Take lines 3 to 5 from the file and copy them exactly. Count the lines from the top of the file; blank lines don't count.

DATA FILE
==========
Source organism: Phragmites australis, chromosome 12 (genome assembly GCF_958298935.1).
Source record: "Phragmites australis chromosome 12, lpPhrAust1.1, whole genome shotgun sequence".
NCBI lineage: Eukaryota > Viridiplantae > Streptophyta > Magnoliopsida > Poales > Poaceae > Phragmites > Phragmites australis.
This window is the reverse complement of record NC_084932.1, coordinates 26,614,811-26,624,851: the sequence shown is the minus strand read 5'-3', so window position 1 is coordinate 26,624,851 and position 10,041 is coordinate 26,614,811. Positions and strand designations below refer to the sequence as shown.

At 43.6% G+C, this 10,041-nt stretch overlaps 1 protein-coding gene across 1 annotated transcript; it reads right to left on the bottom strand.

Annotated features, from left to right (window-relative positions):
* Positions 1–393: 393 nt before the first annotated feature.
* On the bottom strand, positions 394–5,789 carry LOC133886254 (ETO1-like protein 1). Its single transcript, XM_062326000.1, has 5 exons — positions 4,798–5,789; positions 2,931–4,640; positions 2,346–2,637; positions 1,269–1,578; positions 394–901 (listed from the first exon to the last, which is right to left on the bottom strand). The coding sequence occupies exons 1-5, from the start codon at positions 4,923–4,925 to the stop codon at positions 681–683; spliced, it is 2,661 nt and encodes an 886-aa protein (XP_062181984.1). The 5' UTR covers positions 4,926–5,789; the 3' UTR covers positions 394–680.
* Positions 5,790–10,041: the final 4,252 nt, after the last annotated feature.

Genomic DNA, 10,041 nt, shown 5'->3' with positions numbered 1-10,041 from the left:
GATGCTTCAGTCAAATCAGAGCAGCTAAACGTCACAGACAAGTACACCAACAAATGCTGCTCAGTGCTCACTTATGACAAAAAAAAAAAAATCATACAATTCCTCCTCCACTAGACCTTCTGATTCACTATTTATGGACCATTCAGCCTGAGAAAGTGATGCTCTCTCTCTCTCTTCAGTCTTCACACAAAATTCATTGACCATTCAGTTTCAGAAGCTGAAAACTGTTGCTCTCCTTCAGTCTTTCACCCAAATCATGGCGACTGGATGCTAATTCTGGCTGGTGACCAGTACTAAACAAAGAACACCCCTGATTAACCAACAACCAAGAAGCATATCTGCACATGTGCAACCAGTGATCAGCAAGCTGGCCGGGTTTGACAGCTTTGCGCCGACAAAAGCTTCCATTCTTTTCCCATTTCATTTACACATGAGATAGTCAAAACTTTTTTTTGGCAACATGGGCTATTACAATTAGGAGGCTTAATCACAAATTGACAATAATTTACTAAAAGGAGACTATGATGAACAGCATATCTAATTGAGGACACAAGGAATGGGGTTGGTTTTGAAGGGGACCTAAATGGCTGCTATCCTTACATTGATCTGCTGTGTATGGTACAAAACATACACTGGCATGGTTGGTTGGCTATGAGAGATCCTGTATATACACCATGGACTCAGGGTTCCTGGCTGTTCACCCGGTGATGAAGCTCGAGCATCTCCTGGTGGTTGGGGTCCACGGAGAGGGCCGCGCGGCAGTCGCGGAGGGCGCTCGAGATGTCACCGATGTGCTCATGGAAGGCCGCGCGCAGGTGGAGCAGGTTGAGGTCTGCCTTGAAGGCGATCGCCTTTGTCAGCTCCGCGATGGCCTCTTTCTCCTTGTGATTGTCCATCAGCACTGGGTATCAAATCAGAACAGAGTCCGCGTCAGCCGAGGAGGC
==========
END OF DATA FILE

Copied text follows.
NCBI lineage: Eukaryota > Viridiplantae > Streptophyta > Magnoliopsida > Poales > Poaceae > Phragmites > Phragmites australis.
This window is the reverse complement of record NC_084932.1, coordinates 26,614,811-26,624,851: the sequence shown is the minus strand read 5'-3', so window position 1 is coordinate 26,624,851 and position 10,041 is coordinate 26,614,811. Positions and strand designations below refer to the sequence as shown.

At 43.6% G+C, this 10,041-nt stretch overlaps 1 protein-coding gene across 1 annotated transcript; it reads right to left on the bottom strand.